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President Gerhard Casper to speak on motto Oct. 5
STANFORD -- President Gerhard Casper will discuss his continued research into the university's motto - Die Luft der Freiheit weht ("the wind of freedom blows") - at 4:15 p.m. Thursday, Oct. 5, in Oak West Lounge, Tresidder Union. The free public lecture is sponsored by the Stanford Historical Society.
In his talk, "Die Luft der Freiheit: On and Off," Casper will discuss different uses of the motto and how its relative importance has changed during the university's first century.
A native of Germany, Casper's interest in the motto was sparked when he was appointed ninth president in 1992 and learned that the university's motto was in German. He has since spent many spare-time hours researching various aspects of it.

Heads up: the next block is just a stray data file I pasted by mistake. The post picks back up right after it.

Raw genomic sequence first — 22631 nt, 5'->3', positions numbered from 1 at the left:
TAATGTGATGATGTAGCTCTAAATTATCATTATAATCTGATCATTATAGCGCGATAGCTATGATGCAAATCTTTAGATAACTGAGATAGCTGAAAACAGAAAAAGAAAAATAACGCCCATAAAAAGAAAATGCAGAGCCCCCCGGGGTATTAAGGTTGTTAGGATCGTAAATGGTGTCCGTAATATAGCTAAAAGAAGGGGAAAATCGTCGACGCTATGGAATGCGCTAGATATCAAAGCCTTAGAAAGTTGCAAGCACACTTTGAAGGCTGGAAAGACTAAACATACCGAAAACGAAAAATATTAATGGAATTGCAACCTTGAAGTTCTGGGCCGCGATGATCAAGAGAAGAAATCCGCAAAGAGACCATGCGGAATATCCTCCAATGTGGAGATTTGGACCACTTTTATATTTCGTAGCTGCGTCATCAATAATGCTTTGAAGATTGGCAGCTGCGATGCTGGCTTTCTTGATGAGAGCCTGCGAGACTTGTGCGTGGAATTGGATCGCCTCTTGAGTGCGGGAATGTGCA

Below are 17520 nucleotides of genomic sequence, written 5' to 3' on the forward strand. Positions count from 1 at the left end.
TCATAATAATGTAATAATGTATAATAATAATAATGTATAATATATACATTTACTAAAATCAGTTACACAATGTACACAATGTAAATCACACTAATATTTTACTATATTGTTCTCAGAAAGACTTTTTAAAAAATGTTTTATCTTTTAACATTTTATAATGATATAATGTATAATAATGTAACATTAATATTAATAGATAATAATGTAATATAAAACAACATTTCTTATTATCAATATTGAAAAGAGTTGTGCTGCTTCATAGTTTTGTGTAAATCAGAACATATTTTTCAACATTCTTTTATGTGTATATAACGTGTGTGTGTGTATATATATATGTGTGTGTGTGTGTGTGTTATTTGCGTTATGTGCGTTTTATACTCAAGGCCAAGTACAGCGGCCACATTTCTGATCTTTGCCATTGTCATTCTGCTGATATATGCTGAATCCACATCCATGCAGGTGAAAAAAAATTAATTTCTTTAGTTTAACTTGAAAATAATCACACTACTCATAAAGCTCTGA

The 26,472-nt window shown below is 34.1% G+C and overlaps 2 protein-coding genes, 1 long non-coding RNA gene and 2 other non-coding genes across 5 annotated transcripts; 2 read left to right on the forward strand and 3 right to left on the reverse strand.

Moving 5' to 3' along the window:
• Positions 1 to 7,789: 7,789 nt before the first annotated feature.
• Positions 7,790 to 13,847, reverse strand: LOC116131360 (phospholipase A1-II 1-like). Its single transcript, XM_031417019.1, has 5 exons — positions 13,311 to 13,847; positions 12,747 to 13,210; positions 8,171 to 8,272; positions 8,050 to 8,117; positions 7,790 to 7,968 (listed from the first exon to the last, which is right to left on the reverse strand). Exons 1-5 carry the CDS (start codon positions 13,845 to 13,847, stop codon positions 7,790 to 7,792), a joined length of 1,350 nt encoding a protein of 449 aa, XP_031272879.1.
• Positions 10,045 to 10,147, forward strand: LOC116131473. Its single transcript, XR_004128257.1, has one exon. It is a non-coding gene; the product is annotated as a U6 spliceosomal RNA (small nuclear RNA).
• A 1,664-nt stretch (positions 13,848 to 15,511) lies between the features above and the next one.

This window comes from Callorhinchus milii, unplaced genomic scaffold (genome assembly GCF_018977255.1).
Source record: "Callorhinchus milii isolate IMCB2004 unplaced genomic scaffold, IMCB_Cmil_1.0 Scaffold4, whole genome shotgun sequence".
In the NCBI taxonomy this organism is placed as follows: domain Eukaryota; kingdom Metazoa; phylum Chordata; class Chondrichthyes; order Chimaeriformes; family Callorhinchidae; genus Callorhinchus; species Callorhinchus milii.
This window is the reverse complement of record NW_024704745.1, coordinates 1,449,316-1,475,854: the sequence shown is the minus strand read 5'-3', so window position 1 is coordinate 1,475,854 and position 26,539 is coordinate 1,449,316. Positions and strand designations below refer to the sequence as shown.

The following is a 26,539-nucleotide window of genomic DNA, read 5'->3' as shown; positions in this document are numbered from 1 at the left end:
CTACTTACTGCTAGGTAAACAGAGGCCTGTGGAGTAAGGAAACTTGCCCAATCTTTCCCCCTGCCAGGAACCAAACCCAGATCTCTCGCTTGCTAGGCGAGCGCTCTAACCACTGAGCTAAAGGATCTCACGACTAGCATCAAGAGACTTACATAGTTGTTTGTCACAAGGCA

At his first press conference in 1992, he joked that trustees chose him "because they wanted a president who could pronounce the original properly."
In his inaugural speech, Casper reported his discovery that the German actually is a translation from Latin. The original was written by Ulrich von Hutten in 1521 as part of an essay directed at enemies of church reformer Martin Luther. Casper used this historical background as perspective for a discussion of freedoms and responsibilities that should guide today's universities.
He further expanded on Hutten during a Founders' Day speech in 1993, pointing out that Hutten also had his faults - that he was an "impatient" man and that "he tended to classify people into friends and enemies, angels and devils." Casper critically noted that "judgment . . . that is not based on making every effort at understanding, including understanding the context, is no more than an exercise in arrogance."
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